Sunday, June 14, 2015

Recovery in the Bible (RIB)


Recently, as I was praying for other people, I began looking at pictures of dogs because they always help to soften my heart. Suddenly I was looking at a picture of a dachshund and realized that it looked something like me!  “Lord, this is me,” I said out loud. “This is me: little, earnest, eager to serve, bright-eyed, at the ready.”  And then I took out my journal and wrote:

Lord, I need to pray for me, this little powerhouse, yet only tiny, one who can only do so much on such short little legs.  But I like the attitude: focused on You; ready to serve; ready to do Your will. 

A few years earlier, I had happened upon an afternoon movie entitled Divine Secrets of the Ya-Ya Sisterhood.  In it was a scene that opened up a gate for me.  It was a big gate.  A huge gate.   A rusty gate.  But not so rusty that the Lord could not pry it open.  And when He did, it opened wide. I could hear the gate open as this scene unfolded, squeaking “creak, creak, creeee—eeek!”   It was clear that something important was encapsulated in it, but what it was, exactly, was not clear at first.  Then, suddenly, I saw it: a panoramic view of my entire childhood. 

Caught in between two unhappy parents, I had been like a monkey in the middle with my parents throwing zingers at one another, over me.  I realize now they had no idea what they were doing, any more than I had any idea how I’d gotten caught in the middle. Until the gate opened onto this panoramic view. How sad the mother was in that movie – really a mess.  And the father adored his daughter. It was a replica of what I had experienced first-hand.  In my house, it had been a mess also – of their making but not their fault.  It just happened and I happened to get caught in the middle. My mother wasn’t so bad; she was hurting.  My father wasn’t so bad; he was hurting too.  They were both just human. So it was a mess of our own making but not anybody’s fault.  It just happened, and I happened to get caught in the middle.  Seeing this helps makes me softer on myself and also on other people. 

My very own mother was not someone whose love you could count on: sometimes she was nice, then, suddenly she would turn horrid.  This volatility made me angry. Very angry.  Because it seemed so unfair, so mean, so based on misunderstandings and untruths.  Maybe that’s why I’m so defensive in behalf of dogs, who, like me, seem so frequently misunderstood and falsely accused.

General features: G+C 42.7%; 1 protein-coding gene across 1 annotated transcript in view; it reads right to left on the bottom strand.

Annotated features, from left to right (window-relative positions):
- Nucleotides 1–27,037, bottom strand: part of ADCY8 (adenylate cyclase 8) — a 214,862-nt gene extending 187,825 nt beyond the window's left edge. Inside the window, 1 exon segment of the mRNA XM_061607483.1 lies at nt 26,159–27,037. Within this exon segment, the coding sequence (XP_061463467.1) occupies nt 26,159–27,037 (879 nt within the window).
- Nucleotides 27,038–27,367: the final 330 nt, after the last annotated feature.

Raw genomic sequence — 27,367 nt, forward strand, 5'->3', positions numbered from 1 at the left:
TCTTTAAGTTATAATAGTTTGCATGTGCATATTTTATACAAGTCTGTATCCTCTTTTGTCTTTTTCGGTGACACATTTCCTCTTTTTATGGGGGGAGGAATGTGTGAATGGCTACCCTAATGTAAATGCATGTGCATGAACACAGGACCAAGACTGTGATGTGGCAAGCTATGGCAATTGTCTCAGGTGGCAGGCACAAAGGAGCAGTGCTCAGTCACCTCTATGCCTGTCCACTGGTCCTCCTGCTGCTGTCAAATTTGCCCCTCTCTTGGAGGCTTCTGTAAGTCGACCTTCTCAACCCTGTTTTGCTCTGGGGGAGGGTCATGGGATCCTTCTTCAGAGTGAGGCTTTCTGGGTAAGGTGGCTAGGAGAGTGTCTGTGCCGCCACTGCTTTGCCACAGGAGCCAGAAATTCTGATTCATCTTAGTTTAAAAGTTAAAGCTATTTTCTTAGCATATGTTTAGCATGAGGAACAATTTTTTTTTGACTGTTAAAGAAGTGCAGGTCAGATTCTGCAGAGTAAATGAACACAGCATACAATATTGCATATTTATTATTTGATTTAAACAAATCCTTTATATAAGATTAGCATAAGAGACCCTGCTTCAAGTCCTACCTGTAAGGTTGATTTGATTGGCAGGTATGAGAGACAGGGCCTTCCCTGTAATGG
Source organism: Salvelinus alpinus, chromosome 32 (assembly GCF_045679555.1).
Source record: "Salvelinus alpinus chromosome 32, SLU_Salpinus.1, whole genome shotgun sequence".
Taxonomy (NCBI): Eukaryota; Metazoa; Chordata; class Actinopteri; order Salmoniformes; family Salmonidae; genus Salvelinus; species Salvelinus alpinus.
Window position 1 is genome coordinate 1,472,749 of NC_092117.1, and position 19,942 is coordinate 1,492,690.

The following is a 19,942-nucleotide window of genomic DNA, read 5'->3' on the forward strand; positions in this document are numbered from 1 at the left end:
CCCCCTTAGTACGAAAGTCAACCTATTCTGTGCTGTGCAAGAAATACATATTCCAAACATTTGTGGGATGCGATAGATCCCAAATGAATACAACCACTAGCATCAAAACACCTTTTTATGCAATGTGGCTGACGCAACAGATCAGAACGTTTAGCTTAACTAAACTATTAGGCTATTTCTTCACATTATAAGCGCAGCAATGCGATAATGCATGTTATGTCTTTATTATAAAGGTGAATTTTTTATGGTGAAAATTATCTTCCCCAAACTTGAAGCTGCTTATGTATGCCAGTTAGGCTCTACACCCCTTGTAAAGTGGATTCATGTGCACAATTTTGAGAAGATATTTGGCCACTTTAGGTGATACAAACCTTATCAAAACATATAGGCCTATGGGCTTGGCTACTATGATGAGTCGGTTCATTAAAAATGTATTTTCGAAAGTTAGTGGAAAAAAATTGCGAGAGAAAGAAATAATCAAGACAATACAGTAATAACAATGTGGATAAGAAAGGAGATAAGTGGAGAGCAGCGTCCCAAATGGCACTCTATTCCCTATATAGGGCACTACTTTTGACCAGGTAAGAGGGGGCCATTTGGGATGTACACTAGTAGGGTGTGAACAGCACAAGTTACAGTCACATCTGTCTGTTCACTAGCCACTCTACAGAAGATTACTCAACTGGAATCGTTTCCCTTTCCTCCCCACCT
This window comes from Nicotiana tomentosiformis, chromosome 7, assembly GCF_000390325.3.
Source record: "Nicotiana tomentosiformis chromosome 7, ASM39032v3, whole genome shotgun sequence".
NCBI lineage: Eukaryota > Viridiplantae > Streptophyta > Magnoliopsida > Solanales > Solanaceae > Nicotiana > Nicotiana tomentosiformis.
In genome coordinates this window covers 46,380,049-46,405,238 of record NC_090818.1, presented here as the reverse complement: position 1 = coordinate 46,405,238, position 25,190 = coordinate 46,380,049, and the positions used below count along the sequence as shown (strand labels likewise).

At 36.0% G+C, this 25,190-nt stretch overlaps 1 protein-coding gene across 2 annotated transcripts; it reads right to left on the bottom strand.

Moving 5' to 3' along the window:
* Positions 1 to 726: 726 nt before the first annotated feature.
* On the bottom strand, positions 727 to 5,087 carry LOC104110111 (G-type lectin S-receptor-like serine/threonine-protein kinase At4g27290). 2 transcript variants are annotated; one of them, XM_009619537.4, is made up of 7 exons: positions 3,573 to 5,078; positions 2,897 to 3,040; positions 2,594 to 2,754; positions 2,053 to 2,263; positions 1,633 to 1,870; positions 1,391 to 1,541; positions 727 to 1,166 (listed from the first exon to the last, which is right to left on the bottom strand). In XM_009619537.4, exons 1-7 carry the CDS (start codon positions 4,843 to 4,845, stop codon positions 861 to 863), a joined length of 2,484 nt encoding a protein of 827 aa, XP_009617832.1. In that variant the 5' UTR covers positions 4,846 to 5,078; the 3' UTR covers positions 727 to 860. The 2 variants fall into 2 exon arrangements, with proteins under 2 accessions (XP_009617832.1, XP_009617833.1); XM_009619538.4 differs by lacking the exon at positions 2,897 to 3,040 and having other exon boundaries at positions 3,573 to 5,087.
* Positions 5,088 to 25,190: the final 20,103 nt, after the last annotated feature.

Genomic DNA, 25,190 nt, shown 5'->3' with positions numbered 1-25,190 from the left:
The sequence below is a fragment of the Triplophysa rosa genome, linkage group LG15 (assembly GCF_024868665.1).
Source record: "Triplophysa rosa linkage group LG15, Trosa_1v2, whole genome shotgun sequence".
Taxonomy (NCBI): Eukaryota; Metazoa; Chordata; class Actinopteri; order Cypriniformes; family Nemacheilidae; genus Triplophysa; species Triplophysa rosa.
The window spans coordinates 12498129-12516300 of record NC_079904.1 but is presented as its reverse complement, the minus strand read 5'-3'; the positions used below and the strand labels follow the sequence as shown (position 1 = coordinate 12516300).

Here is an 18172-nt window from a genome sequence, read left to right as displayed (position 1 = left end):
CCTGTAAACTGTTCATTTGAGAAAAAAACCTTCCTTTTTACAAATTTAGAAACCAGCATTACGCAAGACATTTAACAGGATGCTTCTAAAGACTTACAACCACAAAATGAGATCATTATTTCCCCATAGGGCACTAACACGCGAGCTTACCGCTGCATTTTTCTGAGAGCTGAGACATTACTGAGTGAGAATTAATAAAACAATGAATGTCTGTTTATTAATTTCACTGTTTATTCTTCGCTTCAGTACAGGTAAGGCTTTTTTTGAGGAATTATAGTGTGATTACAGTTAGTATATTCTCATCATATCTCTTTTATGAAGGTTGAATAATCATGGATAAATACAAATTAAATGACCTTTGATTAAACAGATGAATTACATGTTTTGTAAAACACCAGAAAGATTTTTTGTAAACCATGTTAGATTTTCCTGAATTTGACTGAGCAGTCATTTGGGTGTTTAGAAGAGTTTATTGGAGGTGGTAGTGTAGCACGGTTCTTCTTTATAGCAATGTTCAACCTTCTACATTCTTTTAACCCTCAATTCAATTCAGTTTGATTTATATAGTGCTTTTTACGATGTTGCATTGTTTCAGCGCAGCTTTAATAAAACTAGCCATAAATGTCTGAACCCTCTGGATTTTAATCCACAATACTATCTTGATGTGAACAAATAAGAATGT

Many, many people seem to be suspicious of dogs, fearful of them, or just plain don’t like them very much.  Yet, for me, it’s people who are suspect, not dogs.  There is a lady who walks in the woods where I walk my dog.  We try to avoid her, but when we do manage to encounter her, she shouts, “Get your dog on a leash!” breaking the joy running free in 500 acres of untainted forest.  She reminds me of my mother, yelling for no reason.  It seems so accusing, so unfair, so just plain mean. No, cruel -- just plain cruel. If you’re a sporting dog, you were born to run, not to be tied to a leash all your life.  If you’re someone like me, you were born to stand up Godly, not spend your life suffocating under some heavy wet blanket. No, God has freed me from tethers, from wounds of any kind. He frees me to love others as He loves me, untainted and pure, even in the midst of our mutual imperfections.

I have a whole bunch of wonderful DOG pictures without attribution. So, to the artist who drew all these dogs, I thank you. Your drawings are transforming my heart from anger to forgiveness toward people who hurt other people, as would an abused dog. It's not their fault they do not have fur, four legs, and a tail, but if they did, I would bend to seek to assure them of my love no matter what. 

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